Bodybuilding for Strength

Gaining strength is a two way street in the world of bodybuilding.


If you agree with what I’m about to say, than you don’t consider yourself a true to form “bodybuilder.”

Aesthetic Bodybuilding


Hear me out for a second.


In my world I’ve evolved into the bodybuilder who builds his body with more in mind than just pure aesthetics.


I enjoy training my body to develop lagging body parts and sculpting a championship physique. Over the past 8 years I’ve developed a hybrid approach to my bodybuilding training. It makes my training more enjoyable and for me, more well-rounded.


Many of my own programs focus on the following.


Bodybuilding 3-Part Focus


1)   Compound movements

2)   Progressive overload

3)   Accessory work


You might be wondering why only three things.


My reply. Yes, my training focuses on more but the main structure builds off of those three components.


A bodybuilder wants to look good and their time in the gym usually focuses on targeting the areas they feel need overall improvement.

To the bodybuilder, aesthetics are key.


When a strength athlete, whether a powerlifter or strongman, embarks into their training a common goal is overall strength.

To these strength athletes, pure strength is key.


I’m not a strength athlete, though for a natural bodybuilder I do consider myself strong. There are plenty of natural bodybuilders who trump me with their pure strength. I’ve used my desire to increase my strength as a strong component to my growth and success in natural bodybuilding.


Bodybuilders can learn a TON from those in the strength world, hell I know I have.


To become a successful natural bodybuilder or pure strength athlete, two things remain constant.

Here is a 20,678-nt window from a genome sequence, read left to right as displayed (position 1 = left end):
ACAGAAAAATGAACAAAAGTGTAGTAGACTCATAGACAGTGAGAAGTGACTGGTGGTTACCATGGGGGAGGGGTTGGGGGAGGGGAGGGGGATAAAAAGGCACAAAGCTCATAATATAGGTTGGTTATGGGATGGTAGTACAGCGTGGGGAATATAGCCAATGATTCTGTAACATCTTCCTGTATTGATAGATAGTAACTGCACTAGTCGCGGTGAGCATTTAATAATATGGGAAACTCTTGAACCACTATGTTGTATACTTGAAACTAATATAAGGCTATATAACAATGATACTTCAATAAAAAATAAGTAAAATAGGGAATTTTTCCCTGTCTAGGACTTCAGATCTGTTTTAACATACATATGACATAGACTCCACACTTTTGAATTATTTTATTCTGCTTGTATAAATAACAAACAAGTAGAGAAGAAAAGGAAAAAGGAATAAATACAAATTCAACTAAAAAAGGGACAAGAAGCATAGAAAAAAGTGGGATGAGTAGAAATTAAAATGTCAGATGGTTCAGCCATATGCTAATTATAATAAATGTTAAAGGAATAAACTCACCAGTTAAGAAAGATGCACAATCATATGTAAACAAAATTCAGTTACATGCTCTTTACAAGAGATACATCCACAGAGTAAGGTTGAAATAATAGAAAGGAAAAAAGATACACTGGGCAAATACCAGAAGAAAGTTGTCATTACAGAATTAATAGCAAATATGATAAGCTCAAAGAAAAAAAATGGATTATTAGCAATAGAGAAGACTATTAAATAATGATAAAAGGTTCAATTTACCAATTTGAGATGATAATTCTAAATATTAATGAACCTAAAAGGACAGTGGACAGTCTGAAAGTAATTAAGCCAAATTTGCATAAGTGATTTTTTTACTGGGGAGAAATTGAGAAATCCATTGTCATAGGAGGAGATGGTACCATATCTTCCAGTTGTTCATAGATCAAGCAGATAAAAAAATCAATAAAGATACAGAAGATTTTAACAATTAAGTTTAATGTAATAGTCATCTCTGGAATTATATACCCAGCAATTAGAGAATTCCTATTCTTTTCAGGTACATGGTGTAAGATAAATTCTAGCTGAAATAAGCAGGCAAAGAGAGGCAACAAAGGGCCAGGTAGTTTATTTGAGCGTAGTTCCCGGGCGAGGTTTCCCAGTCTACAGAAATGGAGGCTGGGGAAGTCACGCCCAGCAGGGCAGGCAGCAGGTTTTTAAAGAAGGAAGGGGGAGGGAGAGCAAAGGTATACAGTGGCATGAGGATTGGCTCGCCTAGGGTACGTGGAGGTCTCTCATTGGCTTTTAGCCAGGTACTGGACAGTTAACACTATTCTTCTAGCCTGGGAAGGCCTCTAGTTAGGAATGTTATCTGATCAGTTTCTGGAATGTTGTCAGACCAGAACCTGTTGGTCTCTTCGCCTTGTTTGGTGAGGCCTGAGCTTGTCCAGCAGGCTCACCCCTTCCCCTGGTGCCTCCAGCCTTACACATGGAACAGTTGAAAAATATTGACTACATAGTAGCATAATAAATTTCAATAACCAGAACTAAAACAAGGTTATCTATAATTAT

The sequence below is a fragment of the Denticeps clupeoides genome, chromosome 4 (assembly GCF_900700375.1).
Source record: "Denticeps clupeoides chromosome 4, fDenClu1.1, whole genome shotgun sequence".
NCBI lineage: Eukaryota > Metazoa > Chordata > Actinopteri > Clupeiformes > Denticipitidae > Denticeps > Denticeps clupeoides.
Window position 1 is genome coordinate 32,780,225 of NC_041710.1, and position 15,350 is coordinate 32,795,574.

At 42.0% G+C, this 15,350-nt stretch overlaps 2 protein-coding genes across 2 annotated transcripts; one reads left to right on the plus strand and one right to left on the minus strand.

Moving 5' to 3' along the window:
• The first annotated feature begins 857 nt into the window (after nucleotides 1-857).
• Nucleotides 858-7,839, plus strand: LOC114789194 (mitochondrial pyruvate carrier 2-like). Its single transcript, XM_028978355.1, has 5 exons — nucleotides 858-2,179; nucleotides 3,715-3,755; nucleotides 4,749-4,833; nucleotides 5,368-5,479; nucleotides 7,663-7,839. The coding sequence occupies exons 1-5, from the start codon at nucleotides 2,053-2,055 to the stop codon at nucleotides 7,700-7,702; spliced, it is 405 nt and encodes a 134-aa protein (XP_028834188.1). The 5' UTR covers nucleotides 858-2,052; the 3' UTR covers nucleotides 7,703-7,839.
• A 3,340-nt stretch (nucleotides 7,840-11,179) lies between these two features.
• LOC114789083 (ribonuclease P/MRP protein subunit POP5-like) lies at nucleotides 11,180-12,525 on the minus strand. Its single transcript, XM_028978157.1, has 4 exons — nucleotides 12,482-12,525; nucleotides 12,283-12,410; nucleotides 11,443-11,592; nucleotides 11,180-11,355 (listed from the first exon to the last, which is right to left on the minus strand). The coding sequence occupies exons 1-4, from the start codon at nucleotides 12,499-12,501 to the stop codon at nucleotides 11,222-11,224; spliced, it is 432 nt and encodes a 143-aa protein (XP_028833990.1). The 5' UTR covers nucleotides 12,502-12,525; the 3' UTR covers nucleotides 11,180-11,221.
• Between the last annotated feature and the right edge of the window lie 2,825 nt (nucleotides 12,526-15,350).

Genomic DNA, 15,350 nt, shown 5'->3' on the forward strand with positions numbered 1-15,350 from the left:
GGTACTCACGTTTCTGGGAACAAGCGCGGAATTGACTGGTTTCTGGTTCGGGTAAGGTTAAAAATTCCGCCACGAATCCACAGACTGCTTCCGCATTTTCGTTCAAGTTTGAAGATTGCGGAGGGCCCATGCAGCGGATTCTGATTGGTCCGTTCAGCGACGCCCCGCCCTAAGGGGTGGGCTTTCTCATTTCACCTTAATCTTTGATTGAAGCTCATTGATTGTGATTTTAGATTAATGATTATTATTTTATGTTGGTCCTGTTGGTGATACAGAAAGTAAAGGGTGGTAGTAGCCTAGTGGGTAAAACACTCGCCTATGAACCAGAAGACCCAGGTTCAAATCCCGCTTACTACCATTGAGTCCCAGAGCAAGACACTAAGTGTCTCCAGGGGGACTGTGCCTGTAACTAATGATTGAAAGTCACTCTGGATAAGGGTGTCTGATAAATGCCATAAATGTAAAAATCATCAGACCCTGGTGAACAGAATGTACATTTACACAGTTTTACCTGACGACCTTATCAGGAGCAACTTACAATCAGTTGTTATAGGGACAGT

Muscle is needed for both, though I’d rather use my muscle in the gym than on stage in a banana hammock (shhh don’t tell anyone.) Yes, some bodybuilders still poke fun at bodybuilding, I love the sport, but you also need a great sense of humor.

As a bodybuilder we are given an outlet to display this balance of muscle and allow our peers to subjectively judge our structure.

In the world of bodybuilding, bodybuilders approach their training in two forms.

One, we enter into our offseason so we can focus on strength and muscle gain (and for some overall size), while consuming a surplus of calories.

Two, we enter our contest preparation or in-season diet. We typically base our starting point on when we are to compete, and use this time to reach our desired level of conditioning, build our muscle fullness, sparing the muscle we’ve gained in our offseason, and all while in a caloric deficit.


The first approach seems easier and if you’ve ever dieted for a bodybuilding competition, you’re probably in agreement.

In the world of a strength athlete, getting strong means getting better and an increase in strength and size leads to more muscle. To compete as a strength athlete, the strongest wins. It’s objective, and determining a winner is cut and dry. (Wouldn’t it be great if bodybuilders could say that?)

Whether you see yourself as a bodybuilder or strength athlete a key component is your balance of strength.


Strength or Beauty?

For the dieting bodybuilder training with the hopes to maintain strength levels is always a desire, but as a main goal of any bodybuilder preparing for a competition is to spare muscle.


So if the most important variable to a dieting bodybuilder is to maintain muscle mass, while getting leaner and leaner. They may succeed in sparing the muscle they gained during their offseason, but gaining or even maintaining any offseason increase in strength, becomes a losing battle deep into a contest preparation diet.


The fuel needed any increase in strength, just is not there and the body mass required to see these increases in strength, just isn’t there. There are good reasons why strength athletes alike carry with them an extra amount of size. The dieting bodybuilder simply doesn’t have this option.